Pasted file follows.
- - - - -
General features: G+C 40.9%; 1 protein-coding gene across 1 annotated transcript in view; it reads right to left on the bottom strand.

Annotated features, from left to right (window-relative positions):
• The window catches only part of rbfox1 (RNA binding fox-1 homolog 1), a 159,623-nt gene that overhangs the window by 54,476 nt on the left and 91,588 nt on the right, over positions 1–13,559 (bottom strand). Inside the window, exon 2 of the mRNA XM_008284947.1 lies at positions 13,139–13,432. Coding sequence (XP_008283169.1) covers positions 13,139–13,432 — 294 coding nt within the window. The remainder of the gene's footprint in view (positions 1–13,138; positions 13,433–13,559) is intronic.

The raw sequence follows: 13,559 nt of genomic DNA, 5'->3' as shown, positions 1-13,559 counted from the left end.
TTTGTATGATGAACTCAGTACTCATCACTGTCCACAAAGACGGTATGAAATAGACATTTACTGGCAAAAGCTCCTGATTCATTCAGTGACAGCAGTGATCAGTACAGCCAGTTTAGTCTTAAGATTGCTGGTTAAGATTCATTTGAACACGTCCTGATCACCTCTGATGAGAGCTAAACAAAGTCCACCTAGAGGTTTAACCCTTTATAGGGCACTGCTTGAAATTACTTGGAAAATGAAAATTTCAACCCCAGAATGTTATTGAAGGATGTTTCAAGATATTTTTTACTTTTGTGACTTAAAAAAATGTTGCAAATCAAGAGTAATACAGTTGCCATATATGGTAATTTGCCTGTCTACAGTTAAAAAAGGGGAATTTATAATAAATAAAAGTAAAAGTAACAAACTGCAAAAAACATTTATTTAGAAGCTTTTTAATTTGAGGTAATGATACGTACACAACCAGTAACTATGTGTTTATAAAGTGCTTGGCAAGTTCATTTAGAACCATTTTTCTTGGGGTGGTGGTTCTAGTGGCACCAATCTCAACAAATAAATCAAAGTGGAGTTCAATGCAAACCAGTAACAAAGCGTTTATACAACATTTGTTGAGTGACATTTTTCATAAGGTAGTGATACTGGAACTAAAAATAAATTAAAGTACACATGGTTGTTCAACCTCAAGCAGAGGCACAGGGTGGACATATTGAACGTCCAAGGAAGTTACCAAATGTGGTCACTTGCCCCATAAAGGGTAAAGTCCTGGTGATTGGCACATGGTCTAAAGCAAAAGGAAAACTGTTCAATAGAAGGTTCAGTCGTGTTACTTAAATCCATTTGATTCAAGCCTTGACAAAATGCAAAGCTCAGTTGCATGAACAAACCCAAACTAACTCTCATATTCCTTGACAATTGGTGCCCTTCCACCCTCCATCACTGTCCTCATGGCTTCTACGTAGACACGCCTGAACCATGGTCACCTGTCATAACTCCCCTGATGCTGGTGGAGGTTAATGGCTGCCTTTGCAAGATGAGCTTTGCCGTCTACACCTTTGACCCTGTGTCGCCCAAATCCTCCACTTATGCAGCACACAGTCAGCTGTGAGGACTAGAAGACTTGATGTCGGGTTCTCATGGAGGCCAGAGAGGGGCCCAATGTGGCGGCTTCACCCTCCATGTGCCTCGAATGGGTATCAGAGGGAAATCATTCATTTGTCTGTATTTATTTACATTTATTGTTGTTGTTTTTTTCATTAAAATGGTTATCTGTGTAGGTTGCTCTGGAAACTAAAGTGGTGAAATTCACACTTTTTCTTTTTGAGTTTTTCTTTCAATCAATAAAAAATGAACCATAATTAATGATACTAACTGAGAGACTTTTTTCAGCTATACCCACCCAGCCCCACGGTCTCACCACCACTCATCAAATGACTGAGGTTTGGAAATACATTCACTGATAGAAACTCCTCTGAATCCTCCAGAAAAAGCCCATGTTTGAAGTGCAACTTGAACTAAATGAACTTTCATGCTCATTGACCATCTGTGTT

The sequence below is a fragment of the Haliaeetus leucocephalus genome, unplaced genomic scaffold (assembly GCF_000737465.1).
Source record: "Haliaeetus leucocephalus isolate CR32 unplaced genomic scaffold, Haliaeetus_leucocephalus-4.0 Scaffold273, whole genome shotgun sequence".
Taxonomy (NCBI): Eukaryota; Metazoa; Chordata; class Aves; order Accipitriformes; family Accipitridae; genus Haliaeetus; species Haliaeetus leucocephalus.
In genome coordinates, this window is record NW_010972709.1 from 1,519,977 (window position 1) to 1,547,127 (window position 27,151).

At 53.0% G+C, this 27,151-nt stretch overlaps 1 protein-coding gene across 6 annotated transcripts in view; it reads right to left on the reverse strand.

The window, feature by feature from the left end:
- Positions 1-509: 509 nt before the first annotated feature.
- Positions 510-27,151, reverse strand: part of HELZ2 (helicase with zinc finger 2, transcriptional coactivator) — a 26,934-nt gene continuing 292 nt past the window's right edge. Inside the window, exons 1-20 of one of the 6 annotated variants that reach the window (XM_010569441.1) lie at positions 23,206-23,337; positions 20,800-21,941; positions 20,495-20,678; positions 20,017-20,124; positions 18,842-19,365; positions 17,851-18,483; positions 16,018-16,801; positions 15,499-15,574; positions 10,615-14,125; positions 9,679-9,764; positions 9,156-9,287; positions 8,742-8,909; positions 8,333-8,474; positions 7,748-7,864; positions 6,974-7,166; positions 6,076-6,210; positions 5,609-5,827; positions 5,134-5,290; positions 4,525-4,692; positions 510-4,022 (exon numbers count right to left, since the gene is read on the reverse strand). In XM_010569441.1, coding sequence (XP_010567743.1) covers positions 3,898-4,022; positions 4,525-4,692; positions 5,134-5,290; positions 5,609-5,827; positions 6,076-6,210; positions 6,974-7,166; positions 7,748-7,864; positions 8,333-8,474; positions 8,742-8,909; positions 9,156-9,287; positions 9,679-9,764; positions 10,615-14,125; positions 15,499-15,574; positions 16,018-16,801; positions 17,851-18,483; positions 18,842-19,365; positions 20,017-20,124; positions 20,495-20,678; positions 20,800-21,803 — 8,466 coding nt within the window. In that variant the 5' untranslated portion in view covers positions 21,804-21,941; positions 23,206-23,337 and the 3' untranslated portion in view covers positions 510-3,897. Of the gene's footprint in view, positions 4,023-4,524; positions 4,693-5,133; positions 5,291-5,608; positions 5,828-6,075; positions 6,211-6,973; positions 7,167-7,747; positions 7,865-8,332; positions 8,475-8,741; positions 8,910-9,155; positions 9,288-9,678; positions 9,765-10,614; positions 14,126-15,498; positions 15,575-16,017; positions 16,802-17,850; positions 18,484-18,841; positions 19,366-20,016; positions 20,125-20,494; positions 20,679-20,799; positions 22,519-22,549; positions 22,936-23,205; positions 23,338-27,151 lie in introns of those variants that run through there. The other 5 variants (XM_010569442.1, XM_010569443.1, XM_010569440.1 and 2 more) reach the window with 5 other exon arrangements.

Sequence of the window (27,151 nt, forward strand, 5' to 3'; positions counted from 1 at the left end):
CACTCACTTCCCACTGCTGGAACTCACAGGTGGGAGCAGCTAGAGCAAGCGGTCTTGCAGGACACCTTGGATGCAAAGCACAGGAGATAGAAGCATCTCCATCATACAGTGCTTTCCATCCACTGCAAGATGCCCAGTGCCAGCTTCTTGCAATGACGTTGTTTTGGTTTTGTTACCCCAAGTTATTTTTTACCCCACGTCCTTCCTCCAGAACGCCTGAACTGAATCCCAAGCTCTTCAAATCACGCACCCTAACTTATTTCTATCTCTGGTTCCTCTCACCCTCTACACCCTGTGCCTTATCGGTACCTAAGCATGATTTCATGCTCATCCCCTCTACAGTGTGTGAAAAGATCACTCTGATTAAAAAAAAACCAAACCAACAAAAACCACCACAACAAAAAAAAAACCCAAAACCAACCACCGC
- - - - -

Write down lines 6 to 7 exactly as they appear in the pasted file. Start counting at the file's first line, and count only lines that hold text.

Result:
The sequence below is a fragment of the Haliaeetus leucocephalus genome, unplaced genomic scaffold (assembly GCF_000737465.1).
Source record: "Haliaeetus leucocephalus isolate CR32 unplaced genomic scaffold, Haliaeetus_leucocephalus-4.0 Scaffold273, whole genome shotgun sequence".